Cooking with Cheese

Cheese, glorious cheese! It’s “milk’s leap toward immortality,” according to writer Clifton Fadiman. With earliest known origins that date back to 5500 B.C., cheese has long been a source of protein in the human diet. Indeed, when eaten alongside fruits and vegetables, cheese is often touted as a “near-perfect food” for providing a concentration of healthy fats, protein, vitamins, minerals and other nutrients. Numerous independent studies have purported the health benefits of eating cheese. Strengthening bones and cartilage, assisting in weight loss, decreasing chances of cardiovascular disease and diabetes, preventing tooth decay, potentially preventing liver cancer, elongating life expectancy and benefiting intelligence are a handful of the findings from research into moderate consumption of various types of cheeses (noting that processed cheeses do not fall in this category). And for those potentially plagued by lactose intolerance, fear not. The process of making cheese involves converting the milk sugars (or lactose) into lactic acid. While some fresh or younger cheeses may retain some lactose, most aged cheeses have little—if any—lactose present at all. Stick with the firm to hard varietals. The moral of the story? Most of us, if we want, can have our cheese and eat it, too.


But what is truly magical about cheese is that a few simple ingredients of milk, salt and cultures can be combined to create diverse styles of cheese, resulting in an incredible array of flavors. The flavor of the milk (and what it will later develop in the cheese) is most influenced by the animal species, breed, diet and seasonality. From there, flavors in cheese are a result of the style of cheese—that is, the recipe, cultures, any additions (like herbs) and the degree of affinage (or cheese maturation) used to develop those flavors. To exemplify the flavor complexity in one wheel of cheese, one need look no further than Comté, a traditional French mountain cheese in which over 83 descriptors have been identified in the following six families: spicy, fruity, vegetal, roasted, lactic and animal. If we think of eating as the discovery and enjoyment of flavors (beyond simply feeding our bodies), then the vast array of textures and flavors that cheese provides is limitless.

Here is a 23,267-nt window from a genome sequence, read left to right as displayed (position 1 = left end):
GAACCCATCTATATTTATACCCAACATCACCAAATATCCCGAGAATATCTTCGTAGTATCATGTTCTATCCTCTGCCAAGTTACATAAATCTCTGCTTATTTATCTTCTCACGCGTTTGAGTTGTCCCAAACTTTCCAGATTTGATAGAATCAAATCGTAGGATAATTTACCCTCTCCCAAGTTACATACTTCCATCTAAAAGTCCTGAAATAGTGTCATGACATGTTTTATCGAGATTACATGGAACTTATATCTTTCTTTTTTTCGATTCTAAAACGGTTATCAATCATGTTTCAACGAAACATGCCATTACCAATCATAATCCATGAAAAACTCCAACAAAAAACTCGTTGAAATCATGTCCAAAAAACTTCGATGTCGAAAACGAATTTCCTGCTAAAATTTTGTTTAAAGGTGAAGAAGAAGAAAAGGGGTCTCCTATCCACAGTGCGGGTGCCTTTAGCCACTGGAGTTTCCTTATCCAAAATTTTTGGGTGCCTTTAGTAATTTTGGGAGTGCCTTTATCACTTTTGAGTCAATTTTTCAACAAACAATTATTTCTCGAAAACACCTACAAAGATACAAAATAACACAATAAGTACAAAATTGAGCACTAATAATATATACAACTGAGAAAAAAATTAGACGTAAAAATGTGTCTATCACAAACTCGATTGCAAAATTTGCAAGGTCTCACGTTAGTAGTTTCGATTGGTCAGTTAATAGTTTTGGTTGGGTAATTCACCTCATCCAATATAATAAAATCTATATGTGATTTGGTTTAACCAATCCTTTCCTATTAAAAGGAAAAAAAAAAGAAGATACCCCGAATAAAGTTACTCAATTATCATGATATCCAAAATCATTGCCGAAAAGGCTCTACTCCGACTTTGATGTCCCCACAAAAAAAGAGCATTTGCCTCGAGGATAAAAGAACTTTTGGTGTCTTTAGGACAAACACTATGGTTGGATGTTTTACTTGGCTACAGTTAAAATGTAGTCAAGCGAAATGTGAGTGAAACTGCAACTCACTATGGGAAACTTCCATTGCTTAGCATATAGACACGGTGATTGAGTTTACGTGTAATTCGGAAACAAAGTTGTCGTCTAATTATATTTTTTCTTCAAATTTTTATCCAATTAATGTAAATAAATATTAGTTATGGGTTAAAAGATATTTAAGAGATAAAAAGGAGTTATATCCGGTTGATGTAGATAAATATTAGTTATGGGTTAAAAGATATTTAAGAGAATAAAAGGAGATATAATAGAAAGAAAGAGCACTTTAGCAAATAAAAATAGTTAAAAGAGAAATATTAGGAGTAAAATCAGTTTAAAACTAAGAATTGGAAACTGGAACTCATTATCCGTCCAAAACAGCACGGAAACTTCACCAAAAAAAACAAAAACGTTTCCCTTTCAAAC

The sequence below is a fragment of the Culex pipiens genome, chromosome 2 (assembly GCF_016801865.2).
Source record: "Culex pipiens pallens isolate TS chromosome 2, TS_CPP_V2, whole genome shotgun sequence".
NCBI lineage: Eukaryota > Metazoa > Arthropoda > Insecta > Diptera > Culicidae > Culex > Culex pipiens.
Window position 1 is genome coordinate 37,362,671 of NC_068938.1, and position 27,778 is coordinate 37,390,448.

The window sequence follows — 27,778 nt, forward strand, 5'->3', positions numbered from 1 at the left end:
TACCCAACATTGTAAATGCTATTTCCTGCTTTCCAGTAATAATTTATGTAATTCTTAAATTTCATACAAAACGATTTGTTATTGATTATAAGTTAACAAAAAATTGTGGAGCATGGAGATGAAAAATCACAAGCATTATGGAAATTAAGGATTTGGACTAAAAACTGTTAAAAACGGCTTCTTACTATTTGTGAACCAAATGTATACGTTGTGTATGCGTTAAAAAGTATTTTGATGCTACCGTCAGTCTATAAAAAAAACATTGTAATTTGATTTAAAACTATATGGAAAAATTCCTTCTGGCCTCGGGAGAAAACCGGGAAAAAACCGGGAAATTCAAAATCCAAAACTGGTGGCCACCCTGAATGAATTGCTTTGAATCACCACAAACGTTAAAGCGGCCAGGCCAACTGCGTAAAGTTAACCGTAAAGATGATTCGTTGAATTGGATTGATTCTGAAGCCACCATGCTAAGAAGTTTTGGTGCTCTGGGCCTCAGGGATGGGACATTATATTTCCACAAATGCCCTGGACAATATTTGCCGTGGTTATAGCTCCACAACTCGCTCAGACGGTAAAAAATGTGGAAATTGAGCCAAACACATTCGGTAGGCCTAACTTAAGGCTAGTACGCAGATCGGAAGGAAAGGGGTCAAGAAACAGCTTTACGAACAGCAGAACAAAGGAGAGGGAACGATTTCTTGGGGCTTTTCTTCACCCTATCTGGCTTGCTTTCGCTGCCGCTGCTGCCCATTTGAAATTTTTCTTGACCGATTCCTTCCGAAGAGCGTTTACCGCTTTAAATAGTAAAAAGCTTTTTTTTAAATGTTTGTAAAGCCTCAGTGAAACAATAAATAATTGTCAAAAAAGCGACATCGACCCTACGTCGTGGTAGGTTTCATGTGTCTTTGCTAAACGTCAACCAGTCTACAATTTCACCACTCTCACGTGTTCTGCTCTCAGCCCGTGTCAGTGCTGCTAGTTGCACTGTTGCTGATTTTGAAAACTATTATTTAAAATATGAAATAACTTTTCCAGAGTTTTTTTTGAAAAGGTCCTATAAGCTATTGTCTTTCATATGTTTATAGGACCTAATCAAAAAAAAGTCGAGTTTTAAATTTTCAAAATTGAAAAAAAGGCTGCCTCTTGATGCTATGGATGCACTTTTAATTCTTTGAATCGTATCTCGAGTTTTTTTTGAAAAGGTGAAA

In meal preparation, cheese can be used as a principal ingredient to serve as the main protein and add umami and a depth of flavor, like in a classic grilled cheese or cheese soufflé. Alternatively, cheese is often used as a garnish to provide salt and acid, like goat cheese on a salad or freshly grated Parmigiano-Reggiano on pasta. When choosing a cheese for a recipe, consider its intended purpose: Do you want to melt, grate, crumble, grill, fry, marinate or simply plate it? Keep in mind that the longer a cheese has aged, the less moisture it retains, which decreases the melt factor. Whether used as the hero of the dish or a supporting character, incorporating cheese into a recipe adds both health and flavor benefits.


While I admit that I opened a cheese and pairings shop because I wanted food I could put out on a table and eat (with little preparation), I do often bring cheese home to cook with. (Although it’s usually consumed on the ride home, whether by me or ravenous toddlers.) I reached out to our team of Antonelli’s cheesemongers, who also eat, live and love cheese most hours of the day, to ask for some of their favorite recipes. (Yes, we cheesemongers still eat cheese outside of work and no, we don’t get sick of it!) Too often folks think of cheese as only suitable for heavy, hearty cheese dishes to serve in the fall and winter months, like a gooey melted raclette scraped onto a plate of potatoes, cured meats and cornichon pickles. And while I’ll eat that year-round, we also love celebrating the spring with some of our Hill Country’s first seasonal goat cheeses and other fresh cheeses. Here’s our monger-choice lineup for a nice spring brunch. Long live the cheese!

By Kendall Antonelli • Photography by Casey Woods